1.2.4
1.2.6

B12
B13

1.3.1.1
1.3.2.1

Carpentry
work
Roof
Window &
Door
Rough Install
Rough Install

B14

1.3.3.1

Rough Install

C1

1.2.7.4

Painting

C2
C3
C4
C5

1.3.1.2
1.3.2.2
1.3.3.2
1.3.4.1

Finalize install
Finalize install
Finalize install
Install

C6

1.3.1.3
,
1.3.2.3
,
1.3.3.3

Test & adjust

Procurement
Land Clearing
Support
facilities
Foundation
Car Park
Steel erection
Pour concrete
Masonry work

on
(days)
199

sors

ors

None

A1

A2, A3,
A4
B1,B2

2
7

A1
A1

B1,B2
B1, B2

135
15
10

A2,A3, A4
A2, A3,A4
B2

C1
B3
B4,B5

10
10
10
20

B3
B3
B4
B6

B6
C1
B7
B8

20

B7

B9

Carpentry work

10

B8

B9

Roofing
Doors and windows

20
10

B9
B10

Rough Plumbing
Rough electrical

10
10

B11
B11

B11
B12, B13,
B14
C1
C1

Rough HVAC
Finishes
Painting

B11

C1

10

B12, B13,
B14
C1
C1
C1
C1

C2,C3,C4
, C5
C6
C6
C6
C6

C2, C3,
C4, C5

C7

Construction
Procurement
Land Clearing
Construction
supporting facilities
Foundation
Build Car park
Steel erection
Pour concreteflooring
Masonry work

Finalize plumbing
Finalize electrical
Finalize HVAC
Install Security &
Fire System
Test and adjust

10
10
5
10
5

C7

,
1.3.4.2
1.2.5.3

C8
C9

1.2.2.2
1.1.5

6.0

Tiling &
Carpeting
Clean
Inspection

Tiling & carpeting

15

C6

C8

Cleaning
Inspection

5
10

C7
C8

C9
None

Duration Estimation Methods

Expert Opinion
Positive
Professional analysis
Experiences
Negative
Unfamiliar
Innovation
Do not over rely experts
Past History
Project past history
Analogous project past history
How similar
Expertise and experience level
Scale
Environment
Technology
Mathematical Derivation
Advantages
Objectives
Disadvantages
Unstable elements
Parametric Estimation
Useful Approaches
Have a quite similar successful project
Past history
Individual activities are unciased
Mathematical derivation

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Without analogous project and previous experience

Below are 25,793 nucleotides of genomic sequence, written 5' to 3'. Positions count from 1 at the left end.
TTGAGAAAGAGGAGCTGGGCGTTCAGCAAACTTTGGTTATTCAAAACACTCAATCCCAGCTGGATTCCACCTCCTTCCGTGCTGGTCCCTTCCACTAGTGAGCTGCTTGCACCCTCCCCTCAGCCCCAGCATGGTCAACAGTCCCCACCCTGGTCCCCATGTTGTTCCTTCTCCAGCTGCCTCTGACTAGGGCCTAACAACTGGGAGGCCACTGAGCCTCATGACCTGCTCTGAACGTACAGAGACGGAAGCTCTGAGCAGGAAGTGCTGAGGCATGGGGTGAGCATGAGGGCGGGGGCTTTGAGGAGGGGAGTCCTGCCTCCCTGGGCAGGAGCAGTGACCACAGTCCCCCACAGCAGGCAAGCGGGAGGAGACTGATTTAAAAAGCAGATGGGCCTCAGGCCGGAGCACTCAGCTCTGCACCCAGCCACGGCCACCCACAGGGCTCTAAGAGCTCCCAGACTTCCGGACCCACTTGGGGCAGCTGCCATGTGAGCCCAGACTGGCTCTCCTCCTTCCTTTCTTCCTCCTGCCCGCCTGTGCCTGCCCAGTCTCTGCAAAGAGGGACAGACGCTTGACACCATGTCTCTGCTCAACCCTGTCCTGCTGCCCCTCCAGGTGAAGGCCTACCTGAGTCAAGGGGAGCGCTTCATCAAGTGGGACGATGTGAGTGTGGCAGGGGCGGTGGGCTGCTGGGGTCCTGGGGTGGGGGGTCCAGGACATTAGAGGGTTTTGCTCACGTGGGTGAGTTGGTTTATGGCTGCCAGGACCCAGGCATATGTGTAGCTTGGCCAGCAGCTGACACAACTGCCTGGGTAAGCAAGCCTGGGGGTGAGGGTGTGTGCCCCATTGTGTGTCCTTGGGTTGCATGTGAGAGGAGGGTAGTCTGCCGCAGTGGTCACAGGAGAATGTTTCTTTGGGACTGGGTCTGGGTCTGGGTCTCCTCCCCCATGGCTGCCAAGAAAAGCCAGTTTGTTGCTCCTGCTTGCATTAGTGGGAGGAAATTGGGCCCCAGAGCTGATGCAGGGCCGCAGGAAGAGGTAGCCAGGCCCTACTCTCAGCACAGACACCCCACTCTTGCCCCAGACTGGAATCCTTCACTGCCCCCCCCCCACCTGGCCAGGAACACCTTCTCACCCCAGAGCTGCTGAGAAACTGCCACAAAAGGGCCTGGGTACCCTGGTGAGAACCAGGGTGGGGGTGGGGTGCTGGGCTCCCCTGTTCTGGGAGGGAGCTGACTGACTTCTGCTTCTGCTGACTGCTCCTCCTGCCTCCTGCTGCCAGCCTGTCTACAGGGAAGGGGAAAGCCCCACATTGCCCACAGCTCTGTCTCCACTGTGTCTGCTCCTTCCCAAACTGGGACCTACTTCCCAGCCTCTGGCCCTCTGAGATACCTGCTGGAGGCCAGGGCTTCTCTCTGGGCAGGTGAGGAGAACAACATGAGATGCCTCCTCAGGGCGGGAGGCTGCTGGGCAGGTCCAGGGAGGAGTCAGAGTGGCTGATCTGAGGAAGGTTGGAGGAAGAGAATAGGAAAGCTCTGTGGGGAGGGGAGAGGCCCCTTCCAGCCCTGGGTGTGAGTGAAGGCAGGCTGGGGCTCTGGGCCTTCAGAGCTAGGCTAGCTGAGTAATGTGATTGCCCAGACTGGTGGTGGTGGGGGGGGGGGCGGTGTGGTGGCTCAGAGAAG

Experts opinion
PERT- Address uncertainty issues

7.0

Network Diagrams

Issues of AON & AOA


Changes
Easy to revise
Preparation
Software
No dummy activities

Easy to monitor
Impact assessment
Rescheduling

The benefits of AON are centered primarily in the fact that it has becomes the most popular
format for computer software packages, such as MS Project 2010. Hence, as more and more
companies use software-based project scheduling software, they are increasingly using the AON
method for network diagrams. The other benefits of AON are to place the activity within a node
and use arrows merely as connection devices, thereby simplifying the network labeling. This
convention makes AON networks very easy to read and comprehend, even for novice project
managers. The primary drawback with AON networks occurs when the project is very complex,
with numerous paths through the model. The sheer number of arrows and node connections
when multiple project activities are merging or bursting can make AON networks difficult to
read.

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CASE STUDY 10.2


PROJECT SCHEDULING AT BLANQUE CHEQUE CONSTRUCTION (B)
--------------------------------------------------------------------------------------------------------------------10.2

(a)

Crashing must be considered in light of a number of factors, principally

the penalties that the contractor will be forced to absorb should the project
be late. In this case, the decision is based on the fact that top management
has informed the project manager that he has some discretionary money to
spend but the project cannot be late, suggesting that crashing makes good
sense.

(b)

Among the important questions to ask is the critical one: will crashing

thee activities get us back on track? There is no point in crashing non-critical


activities, nor should it be done if the net effect is only to spend money but
not to complete the project within the necessary time period.

Thus, the

dollar-day choices have to be clear enough to warrant the decision to crash


remaining activities.

In this project case, I will recommend crashing the

activities as it is a relatively cost-free exercise for the project manager (i.e.,


he has discretionary money and has calculated that crashing remaining
activities will bring them close to the project deadline for completion).